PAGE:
George Etzweiler, 97 and Still Climbing

George Etzweiler made history over the weekend, becoming the oldest person to ever complete the Mount Washington Road Race. Etzweiler ’49, a former engineering professor at Penn State, has run the race 12 times and is a member of its hall of fame.

He’s 97 years old.

Courtesy Mt. Washington Auto Road

The 12.2K race presents unique challenges for runners—Mount Washington is the tallest mountain in the northeastern part of the country at 6,288 feet, and according to Running Magazine, the average incline of the road is 12 percent.

Etzweiler holds a number of records for the race. He boasts the course record for three different age groups (85-89, 90-94, and 95-99), and is the only person above the age of 88 to run the entire course. This year, he finished the race in 4:05:29.

You can watch a clip of Etzweiler’s climb up the mountain here.

Bill DiFilippo, online editor

June 22, 2017 at 10:06 am Leave a comment

From Penn State, Ty Burrell Stumbled into the Real World

Ty-Burrell

Ty Burrell’s portrayal of Modern Family‘s Phil Dunphy has earned a number of accolades, including a pair of Primetime Emmy Awards. One of Dunphy’s endearing traits is the nervous, nutty energy that Burrell ’97g displays.

As it turns out, that energy is something that followed Burrell as he pursued a career in acting. He wrote a column this week for The New York Times recalling the first time he met with an agent, which involves him soiling himself and looking at the McDonald’s golden arches “the way I imagine immigrants spotted the Statue of Liberty.”

But before he got to that point, Burrell explained how fear impacted his desire to put off finding a job and continue his education, which led to him enrolling at Penn State.

So off to grad school I went. I spent three incredible years at Penn State, working very, very hard and accidentally doing what I’d said I was doing it for in the first place, which was convenient. I did actually dig very deeply into theater and very deeply into acting. After graduation, I discovered, to my horror, that I had no more options to put off the real world. “Really? There’s no Ph.D. in acting? No acting think tank? No heavily funded acting research focused on one day finding the cure for blinking?”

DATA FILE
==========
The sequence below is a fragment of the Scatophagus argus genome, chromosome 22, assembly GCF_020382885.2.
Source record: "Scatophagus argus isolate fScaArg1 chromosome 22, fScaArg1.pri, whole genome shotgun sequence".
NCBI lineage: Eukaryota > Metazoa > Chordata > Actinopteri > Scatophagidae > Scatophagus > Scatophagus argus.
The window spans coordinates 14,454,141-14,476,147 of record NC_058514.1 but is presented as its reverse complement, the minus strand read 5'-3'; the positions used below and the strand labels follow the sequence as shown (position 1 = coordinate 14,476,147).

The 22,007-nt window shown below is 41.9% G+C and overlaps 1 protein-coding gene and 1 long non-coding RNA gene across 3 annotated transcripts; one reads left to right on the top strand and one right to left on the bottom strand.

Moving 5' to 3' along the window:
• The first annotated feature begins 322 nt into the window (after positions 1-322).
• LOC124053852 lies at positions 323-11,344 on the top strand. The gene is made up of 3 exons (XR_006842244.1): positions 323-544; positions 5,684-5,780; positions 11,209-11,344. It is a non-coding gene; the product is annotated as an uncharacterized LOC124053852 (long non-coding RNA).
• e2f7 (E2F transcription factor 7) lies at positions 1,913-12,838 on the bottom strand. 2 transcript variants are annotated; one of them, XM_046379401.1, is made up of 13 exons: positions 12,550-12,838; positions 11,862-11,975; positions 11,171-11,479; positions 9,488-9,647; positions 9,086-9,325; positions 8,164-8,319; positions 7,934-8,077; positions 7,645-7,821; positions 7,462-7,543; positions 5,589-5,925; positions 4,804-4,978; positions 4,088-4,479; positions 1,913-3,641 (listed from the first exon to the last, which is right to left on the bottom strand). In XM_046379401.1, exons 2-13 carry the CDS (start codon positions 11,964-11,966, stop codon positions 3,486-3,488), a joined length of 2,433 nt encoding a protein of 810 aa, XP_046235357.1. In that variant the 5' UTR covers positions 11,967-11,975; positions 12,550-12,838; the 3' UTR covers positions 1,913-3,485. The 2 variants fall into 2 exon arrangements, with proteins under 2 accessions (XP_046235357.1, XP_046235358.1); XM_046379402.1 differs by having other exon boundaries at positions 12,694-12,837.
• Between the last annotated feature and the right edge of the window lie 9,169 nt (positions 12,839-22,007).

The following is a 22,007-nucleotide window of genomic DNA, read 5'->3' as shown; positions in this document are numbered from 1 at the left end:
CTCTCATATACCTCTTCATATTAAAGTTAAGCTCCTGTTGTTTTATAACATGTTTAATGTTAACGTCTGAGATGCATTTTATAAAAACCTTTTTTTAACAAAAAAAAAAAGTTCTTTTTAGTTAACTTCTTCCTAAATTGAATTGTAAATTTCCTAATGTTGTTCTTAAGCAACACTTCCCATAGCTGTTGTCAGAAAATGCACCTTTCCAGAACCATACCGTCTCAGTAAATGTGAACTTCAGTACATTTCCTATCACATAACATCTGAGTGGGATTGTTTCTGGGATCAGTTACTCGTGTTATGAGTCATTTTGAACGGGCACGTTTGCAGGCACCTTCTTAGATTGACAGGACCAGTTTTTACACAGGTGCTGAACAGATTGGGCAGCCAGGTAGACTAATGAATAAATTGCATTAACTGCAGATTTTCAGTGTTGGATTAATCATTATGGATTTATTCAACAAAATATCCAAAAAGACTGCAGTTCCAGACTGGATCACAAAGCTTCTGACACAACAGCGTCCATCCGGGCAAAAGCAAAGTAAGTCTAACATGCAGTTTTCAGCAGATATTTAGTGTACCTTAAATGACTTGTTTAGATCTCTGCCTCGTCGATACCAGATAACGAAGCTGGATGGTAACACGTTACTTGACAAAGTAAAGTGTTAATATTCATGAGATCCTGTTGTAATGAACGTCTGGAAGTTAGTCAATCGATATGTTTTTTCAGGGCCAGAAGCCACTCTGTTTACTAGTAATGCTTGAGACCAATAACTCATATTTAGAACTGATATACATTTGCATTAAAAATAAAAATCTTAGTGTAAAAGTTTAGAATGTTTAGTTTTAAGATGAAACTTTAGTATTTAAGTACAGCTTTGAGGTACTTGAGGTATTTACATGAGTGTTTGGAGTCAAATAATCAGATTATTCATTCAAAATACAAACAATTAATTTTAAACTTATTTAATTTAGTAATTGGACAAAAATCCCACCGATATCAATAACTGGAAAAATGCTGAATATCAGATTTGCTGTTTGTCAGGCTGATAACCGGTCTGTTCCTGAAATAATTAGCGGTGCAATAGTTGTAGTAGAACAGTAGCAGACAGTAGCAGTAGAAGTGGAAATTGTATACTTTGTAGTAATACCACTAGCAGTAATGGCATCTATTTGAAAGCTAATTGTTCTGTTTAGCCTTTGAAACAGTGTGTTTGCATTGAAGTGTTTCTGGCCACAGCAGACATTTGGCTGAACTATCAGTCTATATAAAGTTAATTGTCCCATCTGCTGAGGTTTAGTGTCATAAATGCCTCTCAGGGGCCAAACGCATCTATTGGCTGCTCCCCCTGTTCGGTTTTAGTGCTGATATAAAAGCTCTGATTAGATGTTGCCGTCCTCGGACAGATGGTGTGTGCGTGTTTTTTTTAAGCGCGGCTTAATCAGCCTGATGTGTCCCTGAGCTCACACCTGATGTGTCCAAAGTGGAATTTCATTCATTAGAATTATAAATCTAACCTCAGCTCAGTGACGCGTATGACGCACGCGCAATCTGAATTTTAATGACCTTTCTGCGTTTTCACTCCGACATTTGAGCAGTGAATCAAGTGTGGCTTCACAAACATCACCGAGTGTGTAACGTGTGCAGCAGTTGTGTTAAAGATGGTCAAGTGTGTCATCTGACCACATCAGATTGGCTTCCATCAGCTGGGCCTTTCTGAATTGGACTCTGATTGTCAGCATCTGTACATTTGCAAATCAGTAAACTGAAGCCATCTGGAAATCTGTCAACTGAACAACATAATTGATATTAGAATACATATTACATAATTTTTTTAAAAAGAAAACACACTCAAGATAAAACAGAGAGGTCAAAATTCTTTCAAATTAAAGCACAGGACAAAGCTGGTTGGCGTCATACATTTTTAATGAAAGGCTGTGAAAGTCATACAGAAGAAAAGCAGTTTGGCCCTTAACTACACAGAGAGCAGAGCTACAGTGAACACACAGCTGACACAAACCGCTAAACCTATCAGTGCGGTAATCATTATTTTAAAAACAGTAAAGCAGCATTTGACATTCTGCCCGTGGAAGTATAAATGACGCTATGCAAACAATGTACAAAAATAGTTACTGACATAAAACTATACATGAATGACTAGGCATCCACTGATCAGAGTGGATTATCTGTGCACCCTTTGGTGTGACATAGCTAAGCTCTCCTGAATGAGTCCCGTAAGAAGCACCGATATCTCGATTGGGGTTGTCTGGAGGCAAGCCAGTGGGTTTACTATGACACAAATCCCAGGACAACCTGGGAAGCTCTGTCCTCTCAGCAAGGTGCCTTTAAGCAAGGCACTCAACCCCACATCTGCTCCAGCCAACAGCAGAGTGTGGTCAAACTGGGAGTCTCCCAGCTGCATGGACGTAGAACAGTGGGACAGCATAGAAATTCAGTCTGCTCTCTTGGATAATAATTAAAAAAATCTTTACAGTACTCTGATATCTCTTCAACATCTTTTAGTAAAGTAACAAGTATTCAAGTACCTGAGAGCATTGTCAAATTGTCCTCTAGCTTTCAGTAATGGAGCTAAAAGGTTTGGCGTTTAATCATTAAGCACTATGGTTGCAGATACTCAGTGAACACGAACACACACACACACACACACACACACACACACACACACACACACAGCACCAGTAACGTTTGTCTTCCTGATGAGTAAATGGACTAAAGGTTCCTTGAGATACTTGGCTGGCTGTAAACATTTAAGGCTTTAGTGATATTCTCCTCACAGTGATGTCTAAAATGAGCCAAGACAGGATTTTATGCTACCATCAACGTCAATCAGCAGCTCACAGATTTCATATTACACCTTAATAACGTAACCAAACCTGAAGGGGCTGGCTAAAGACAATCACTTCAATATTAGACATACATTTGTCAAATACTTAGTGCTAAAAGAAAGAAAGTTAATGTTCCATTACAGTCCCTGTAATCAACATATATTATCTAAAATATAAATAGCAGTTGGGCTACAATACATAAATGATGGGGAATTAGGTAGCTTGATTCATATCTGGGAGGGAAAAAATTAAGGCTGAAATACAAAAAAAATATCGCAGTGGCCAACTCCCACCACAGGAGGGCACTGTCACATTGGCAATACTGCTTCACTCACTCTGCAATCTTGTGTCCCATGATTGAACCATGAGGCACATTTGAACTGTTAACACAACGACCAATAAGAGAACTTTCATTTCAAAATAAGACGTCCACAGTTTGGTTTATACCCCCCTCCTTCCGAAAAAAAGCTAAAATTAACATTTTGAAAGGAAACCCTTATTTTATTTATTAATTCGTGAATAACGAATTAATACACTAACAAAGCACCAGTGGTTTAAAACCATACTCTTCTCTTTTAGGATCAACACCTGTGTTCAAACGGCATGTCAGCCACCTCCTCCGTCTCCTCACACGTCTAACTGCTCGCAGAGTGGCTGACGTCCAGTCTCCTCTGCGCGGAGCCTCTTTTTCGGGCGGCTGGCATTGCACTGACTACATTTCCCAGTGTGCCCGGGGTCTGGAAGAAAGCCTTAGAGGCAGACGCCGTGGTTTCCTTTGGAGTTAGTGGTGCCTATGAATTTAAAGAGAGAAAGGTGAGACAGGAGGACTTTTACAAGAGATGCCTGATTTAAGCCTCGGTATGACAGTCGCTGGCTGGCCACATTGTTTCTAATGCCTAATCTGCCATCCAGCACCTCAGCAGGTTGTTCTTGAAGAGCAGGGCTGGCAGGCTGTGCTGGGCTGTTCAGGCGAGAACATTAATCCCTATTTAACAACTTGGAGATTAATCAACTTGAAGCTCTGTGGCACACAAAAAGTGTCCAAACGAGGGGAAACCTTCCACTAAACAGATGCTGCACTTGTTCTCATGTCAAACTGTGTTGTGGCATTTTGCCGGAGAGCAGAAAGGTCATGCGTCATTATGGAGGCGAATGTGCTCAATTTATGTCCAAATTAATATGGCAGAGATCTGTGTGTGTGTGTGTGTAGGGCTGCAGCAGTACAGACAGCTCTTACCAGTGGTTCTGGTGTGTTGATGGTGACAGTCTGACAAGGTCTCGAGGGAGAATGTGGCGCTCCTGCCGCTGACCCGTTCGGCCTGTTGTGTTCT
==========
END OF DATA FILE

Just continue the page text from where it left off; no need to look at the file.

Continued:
Burrell appears in the film Rough Night, which comes out nationwide on Friday, June 16.

Bill DiFilippo, online editor

June 15, 2017 at 9:43 am Leave a comment

For Zena Cardman, Space is the Place

Photo via NASA

Zena Cardman is getting an opportunity that is literally out-of-this-world. Cardman, a doctoral student in the College of Earth and Mineral Sciences, is one of 12 people selected this month for NASA’s 2017 astronaut class.

It’ll take a while for Cardman to get into space—her class will participate in a two-year training program before she qualifies for a potential mission—but she could become the fifth Penn Stater to fly with NASA, joining Guion Bluford ’64; Robert Cenker ’70, ’73g; James Pawelczyk ’85g; and Paul Weitz ’54.

“I am beyond humbled and proud to be a part of our space program, and in the company of this new class of astronauts,” Cardman said, via Penn State News. “It’s such a diverse group, and I’m thrilled to join my experience in microbiology and field research with the test pilots, medical doctors, engineers, and everyone else.”

Cardman has been working toward a doctorate in geosciences, focusing her research on microbe-rock interactions; she says she’s currently studying cave slime and the “totally dark” environment it lives in.

Bill DiFilippo, online editor

June 14, 2017 at 8:44 am 1 comment

Are You Living the Dream?

A initiative wants to help people figure out if they’re actually on the right path to achieving the American Dream—and help them appreciate how they got there.

The Your American Dream Score is the brain child of GALEWiLL—a social change organization founded by Bob McKinnon ’90—in conjunction with the Ford Foundation and WNET in New York. It is being done in coordination with the public broadcasting initiative “Chasing the Dream: Poverty and Opportunity in America.”

Photo via Chasing the Dream

The American Dream Score is short quiz that looks at a number of factors that have impacted an individual’s life: the role your parents played in your upbringing, your friends, and your job, among other factors. At the end, it calculates your score on a 100-point scale and dives into the factors that helped you move up in the world and the factors you’ve had to overcome.